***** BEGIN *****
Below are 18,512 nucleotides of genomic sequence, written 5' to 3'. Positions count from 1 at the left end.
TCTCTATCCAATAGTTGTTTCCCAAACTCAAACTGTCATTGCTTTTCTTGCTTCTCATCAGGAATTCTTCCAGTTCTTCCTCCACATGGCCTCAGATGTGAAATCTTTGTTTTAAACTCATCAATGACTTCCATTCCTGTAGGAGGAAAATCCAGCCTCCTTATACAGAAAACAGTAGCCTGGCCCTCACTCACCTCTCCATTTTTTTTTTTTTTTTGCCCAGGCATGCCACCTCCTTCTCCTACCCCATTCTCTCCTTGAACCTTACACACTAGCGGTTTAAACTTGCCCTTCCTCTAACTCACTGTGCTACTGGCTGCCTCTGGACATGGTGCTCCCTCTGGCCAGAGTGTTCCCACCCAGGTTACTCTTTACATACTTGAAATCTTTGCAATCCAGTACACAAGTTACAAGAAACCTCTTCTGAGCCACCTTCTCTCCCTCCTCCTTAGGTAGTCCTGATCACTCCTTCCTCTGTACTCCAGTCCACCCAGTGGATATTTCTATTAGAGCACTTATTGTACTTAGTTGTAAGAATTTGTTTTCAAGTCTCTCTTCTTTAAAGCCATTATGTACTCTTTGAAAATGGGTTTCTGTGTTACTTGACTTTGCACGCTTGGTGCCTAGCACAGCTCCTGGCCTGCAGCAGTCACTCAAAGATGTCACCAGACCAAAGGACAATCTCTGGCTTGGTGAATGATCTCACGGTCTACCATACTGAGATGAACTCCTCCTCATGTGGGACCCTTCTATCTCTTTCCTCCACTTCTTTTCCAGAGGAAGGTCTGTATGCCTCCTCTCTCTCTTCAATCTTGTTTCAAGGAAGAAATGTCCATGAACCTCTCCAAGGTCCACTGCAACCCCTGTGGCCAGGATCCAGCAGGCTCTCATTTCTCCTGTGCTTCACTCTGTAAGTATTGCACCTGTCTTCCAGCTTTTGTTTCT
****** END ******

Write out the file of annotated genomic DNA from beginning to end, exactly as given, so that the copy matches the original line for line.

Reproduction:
Below are 18,512 nucleotides of genomic sequence, written 5' to 3'. Positions count from 1 at the left end.
TCTCTATCCAATAGTTGTTTCCCAAACTCAAACTGTCATTGCTTTTCTTGCTTCTCATCAGGAATTCTTCCAGTTCTTCCTCCACATGGCCTCAGATGTGAAATCTTTGTTTTAAACTCATCAATGACTTCCATTCCTGTAGGAGGAAAATCCAGCCTCCTTATACAGAAAACAGTAGCCTGGCCCTCACTCACCTCTCCATTTTTTTTTTTTTTTTGCCCAGGCATGCCACCTCCTTCTCCTACCCCATTCTCTCCTTGAACCTTACACACTAGCGGTTTAAACTTGCCCTTCCTCTAACTCACTGTGCTACTGGCTGCCTCTGGACATGGTGCTCCCTCTGGCCAGAGTGTTCCCACCCAGGTTACTCTTTACATACTTGAAATCTTTGCAATCCAGTACACAAGTTACAAGAAACCTCTTCTGAGCCACCTTCTCTCCCTCCTCCTTAGGTAGTCCTGATCACTCCTTCCTCTGTACTCCAGTCCACCCAGTGGATATTTCTATTAGAGCACTTATTGTACTTAGTTGTAAGAATTTGTTTTCAAGTCTCTCTTCTTTAAAGCCATTATGTACTCTTTGAAAATGGGTTTCTGTGTTACTTGACTTTGCACGCTTGGTGCCTAGCACAGCTCCTGGCCTGCAGCAGTCACTCAAAGATGTCACCAGACCAAAGGACAATCTCTGGCTTGGTGAATGATCTCACGGTCTACCATACTGAGATGAACTCCTCCTCATGTGGGACCCTTCTATCTCTTTCCTCCACTTCTTTTCCAGAGGAAGGTCTGTATGCCTCCTCTCTCTCTTCAATCTTGTTTCAAGGAAGAAATGTCCATGAACCTCTCCAAGGTCCACTGCAACCCCTGTGGCCAGGATCCAGCAGGCTCTCATTTCTCCTGTGCTTCACTCTGTAAGTATTGCACCTGTCTTCCAGCTTTTGTTTCT